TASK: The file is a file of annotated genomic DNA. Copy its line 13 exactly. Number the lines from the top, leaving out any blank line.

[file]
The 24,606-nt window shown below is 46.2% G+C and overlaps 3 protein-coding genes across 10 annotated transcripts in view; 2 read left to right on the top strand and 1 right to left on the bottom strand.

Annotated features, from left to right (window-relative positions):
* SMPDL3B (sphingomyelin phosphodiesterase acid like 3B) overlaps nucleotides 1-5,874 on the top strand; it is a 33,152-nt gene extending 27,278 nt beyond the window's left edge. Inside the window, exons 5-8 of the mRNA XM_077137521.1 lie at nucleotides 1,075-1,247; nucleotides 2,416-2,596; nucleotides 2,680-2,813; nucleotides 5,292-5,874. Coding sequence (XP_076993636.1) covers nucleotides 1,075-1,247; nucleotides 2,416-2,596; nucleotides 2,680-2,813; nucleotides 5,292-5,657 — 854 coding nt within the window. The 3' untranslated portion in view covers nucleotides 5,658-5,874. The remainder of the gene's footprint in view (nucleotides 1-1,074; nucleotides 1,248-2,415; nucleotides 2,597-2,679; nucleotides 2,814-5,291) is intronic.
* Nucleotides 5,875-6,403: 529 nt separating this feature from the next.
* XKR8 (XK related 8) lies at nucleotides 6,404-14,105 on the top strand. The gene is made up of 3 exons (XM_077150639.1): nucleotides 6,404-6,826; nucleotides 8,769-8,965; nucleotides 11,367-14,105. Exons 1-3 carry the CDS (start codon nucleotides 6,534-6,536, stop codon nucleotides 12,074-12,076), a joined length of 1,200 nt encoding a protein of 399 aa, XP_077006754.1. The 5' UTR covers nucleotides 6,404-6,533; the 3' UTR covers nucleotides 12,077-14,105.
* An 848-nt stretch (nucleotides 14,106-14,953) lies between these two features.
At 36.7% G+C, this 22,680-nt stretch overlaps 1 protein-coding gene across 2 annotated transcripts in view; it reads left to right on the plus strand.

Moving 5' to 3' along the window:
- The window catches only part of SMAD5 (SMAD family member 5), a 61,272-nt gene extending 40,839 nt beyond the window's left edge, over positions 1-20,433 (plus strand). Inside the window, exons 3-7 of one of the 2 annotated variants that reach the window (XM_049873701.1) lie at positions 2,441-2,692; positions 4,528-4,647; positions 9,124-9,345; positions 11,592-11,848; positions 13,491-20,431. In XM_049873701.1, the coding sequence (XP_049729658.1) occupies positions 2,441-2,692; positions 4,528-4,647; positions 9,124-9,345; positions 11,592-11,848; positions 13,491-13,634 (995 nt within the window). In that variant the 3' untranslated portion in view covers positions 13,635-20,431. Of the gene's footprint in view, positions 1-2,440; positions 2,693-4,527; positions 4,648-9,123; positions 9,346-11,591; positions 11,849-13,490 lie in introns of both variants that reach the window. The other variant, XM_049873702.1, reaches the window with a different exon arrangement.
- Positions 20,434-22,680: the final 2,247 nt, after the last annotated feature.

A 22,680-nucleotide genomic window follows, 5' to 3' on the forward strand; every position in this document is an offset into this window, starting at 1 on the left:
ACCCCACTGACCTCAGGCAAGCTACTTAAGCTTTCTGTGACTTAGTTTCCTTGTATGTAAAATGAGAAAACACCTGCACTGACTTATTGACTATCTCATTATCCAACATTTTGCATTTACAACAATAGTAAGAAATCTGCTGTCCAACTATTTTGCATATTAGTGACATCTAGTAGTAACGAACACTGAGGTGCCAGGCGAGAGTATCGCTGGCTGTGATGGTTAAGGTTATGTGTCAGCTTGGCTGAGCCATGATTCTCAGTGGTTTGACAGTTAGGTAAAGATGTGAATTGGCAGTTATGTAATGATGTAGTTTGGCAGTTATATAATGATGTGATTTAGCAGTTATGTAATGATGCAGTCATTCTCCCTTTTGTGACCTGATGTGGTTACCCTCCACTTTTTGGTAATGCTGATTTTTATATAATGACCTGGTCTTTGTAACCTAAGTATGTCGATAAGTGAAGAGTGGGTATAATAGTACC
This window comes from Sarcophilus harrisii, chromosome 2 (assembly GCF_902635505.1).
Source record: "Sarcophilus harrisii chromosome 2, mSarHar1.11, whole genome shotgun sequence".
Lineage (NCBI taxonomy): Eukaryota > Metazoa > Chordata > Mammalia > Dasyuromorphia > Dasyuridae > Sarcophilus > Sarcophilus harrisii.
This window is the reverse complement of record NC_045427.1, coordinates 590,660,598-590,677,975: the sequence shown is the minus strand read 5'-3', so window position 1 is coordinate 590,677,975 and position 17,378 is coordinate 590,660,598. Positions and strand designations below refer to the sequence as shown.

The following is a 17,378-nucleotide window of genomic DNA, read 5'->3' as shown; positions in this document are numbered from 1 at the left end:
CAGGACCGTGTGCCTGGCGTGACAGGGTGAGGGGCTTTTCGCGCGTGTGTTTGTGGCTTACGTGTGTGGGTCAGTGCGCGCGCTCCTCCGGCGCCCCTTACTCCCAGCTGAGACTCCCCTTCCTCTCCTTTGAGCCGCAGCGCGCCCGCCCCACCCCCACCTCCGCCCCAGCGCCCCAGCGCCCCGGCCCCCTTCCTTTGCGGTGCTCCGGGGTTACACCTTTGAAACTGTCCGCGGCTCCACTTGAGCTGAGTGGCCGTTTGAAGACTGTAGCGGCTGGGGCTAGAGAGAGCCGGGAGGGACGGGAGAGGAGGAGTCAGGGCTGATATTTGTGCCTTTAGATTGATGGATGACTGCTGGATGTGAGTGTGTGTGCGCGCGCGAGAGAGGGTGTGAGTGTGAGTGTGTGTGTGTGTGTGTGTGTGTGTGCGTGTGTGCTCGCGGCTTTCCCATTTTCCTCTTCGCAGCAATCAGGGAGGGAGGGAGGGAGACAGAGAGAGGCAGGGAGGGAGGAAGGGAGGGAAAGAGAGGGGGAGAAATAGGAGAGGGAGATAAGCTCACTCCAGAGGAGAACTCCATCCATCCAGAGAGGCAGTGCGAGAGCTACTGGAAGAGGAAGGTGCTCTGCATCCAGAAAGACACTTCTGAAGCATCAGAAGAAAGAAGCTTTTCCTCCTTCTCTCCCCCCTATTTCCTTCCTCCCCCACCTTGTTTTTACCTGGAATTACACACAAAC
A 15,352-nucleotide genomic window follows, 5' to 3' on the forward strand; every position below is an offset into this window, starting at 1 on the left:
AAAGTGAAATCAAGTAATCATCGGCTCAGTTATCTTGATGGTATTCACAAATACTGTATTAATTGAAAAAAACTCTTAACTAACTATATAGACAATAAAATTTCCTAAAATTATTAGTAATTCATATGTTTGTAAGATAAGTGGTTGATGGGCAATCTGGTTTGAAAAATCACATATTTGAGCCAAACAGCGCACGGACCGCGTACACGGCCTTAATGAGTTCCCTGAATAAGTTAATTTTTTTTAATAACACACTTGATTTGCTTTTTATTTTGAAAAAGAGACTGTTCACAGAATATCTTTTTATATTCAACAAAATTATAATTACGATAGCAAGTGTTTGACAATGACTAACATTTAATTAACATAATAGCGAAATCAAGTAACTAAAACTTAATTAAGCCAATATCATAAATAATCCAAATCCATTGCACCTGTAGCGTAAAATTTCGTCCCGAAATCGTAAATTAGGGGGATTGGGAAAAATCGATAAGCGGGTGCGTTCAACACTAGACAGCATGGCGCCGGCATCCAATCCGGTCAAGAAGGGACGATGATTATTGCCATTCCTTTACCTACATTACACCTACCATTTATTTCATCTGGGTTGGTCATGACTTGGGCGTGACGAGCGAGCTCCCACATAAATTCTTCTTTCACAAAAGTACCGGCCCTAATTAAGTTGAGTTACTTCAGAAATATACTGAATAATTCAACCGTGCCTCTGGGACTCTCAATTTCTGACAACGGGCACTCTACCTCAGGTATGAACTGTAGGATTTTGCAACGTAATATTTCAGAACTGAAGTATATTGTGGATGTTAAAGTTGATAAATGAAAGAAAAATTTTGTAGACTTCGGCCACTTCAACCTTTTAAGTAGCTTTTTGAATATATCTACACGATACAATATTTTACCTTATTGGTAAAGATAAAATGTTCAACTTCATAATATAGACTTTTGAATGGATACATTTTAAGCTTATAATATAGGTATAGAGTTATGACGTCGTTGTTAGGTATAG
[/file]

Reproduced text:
This window comes from Sarcophilus harrisii, chromosome 2 (assembly GCF_902635505.1).